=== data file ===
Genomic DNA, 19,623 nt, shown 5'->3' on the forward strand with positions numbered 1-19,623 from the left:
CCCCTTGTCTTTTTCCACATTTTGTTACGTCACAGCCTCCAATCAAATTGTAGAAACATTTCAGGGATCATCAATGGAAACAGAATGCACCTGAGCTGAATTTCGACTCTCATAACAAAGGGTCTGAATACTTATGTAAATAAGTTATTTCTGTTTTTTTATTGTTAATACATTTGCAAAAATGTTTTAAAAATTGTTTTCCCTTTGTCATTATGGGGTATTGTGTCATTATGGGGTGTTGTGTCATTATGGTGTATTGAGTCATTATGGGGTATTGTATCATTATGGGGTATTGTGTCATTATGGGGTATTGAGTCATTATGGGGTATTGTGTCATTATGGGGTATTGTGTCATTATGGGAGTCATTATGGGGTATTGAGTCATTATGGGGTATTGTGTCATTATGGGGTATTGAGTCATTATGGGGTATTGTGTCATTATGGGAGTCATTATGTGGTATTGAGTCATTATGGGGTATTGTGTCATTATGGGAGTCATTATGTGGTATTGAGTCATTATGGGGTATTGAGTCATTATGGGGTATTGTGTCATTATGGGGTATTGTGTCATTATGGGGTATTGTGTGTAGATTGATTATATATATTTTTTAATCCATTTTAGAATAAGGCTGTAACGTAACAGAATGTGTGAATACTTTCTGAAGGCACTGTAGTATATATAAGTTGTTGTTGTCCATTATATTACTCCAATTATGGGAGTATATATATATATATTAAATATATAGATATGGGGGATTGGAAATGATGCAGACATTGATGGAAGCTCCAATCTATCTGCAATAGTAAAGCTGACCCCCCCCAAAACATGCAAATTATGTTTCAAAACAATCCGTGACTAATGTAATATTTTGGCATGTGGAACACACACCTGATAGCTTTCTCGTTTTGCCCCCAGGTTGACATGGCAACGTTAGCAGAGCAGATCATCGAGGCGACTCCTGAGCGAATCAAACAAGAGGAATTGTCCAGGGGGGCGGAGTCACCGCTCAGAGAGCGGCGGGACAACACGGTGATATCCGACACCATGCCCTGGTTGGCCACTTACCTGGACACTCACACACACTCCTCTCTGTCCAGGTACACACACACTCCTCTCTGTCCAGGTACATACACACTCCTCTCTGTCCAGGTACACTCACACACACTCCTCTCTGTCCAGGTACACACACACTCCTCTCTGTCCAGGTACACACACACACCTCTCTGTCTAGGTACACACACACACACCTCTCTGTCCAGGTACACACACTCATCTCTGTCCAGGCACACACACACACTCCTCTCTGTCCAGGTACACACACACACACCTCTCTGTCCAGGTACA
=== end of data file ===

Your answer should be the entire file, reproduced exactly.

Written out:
Genomic DNA, 19,623 nt, shown 5'->3' on the forward strand with positions numbered 1-19,623 from the left:
CCCCTTGTCTTTTTCCACATTTTGTTACGTCACAGCCTCCAATCAAATTGTAGAAACATTTCAGGGATCATCAATGGAAACAGAATGCACCTGAGCTGAATTTCGACTCTCATAACAAAGGGTCTGAATACTTATGTAAATAAGTTATTTCTGTTTTTTTATTGTTAATACATTTGCAAAAATGTTTTAAAAATTGTTTTCCCTTTGTCATTATGGGGTATTGTGTCATTATGGGGTGTTGTGTCATTATGGTGTATTGAGTCATTATGGGGTATTGTATCATTATGGGGTATTGTGTCATTATGGGGTATTGAGTCATTATGGGGTATTGTGTCATTATGGGGTATTGTGTCATTATGGGAGTCATTATGGGGTATTGAGTCATTATGGGGTATTGTGTCATTATGGGGTATTGAGTCATTATGGGGTATTGTGTCATTATGGGAGTCATTATGTGGTATTGAGTCATTATGGGGTATTGTGTCATTATGGGAGTCATTATGTGGTATTGAGTCATTATGGGGTATTGAGTCATTATGGGGTATTGTGTCATTATGGGGTATTGTGTCATTATGGGGTATTGTGTGTAGATTGATTATATATATTTTTTAATCCATTTTAGAATAAGGCTGTAACGTAACAGAATGTGTGAATACTTTCTGAAGGCACTGTAGTATATATAAGTTGTTGTTGTCCATTATATTACTCCAATTATGGGAGTATATATATATATATTAAATATATAGATATGGGGGATTGGAAATGATGCAGACATTGATGGAAGCTCCAATCTATCTGCAATAGTAAAGCTGACCCCCCCCAAAACATGCAAATTATGTTTCAAAACAATCCGTGACTAATGTAATATTTTGGCATGTGGAACACACACCTGATAGCTTTCTCGTTTTGCCCCCAGGTTGACATGGCAACGTTAGCAGAGCAGATCATCGAGGCGACTCCTGAGCGAATCAAACAAGAGGAATTGTCCAGGGGGGCGGAGTCACCGCTCAGAGAGCGGCGGGACAACACGGTGATATCCGACACCATGCCCTGGTTGGCCACTTACCTGGACACTCACACACACTCCTCTCTGTCCAGGTACACACACACTCCTCTCTGTCCAGGTACATACACACTCCTCTCTGTCCAGGTACACTCACACACACTCCTCTCTGTCCAGGTACACACACACTCCTCTCTGTCCAGGTACACACACACACCTCTCTGTCTAGGTACACACACACACACCTCTCTGTCCAGGTACACACACTCATCTCTGTCCAGGCACACACACACACTCCTCTCTGTCCAGGTACACACACACACACCTCTCTGTCCAGGTACA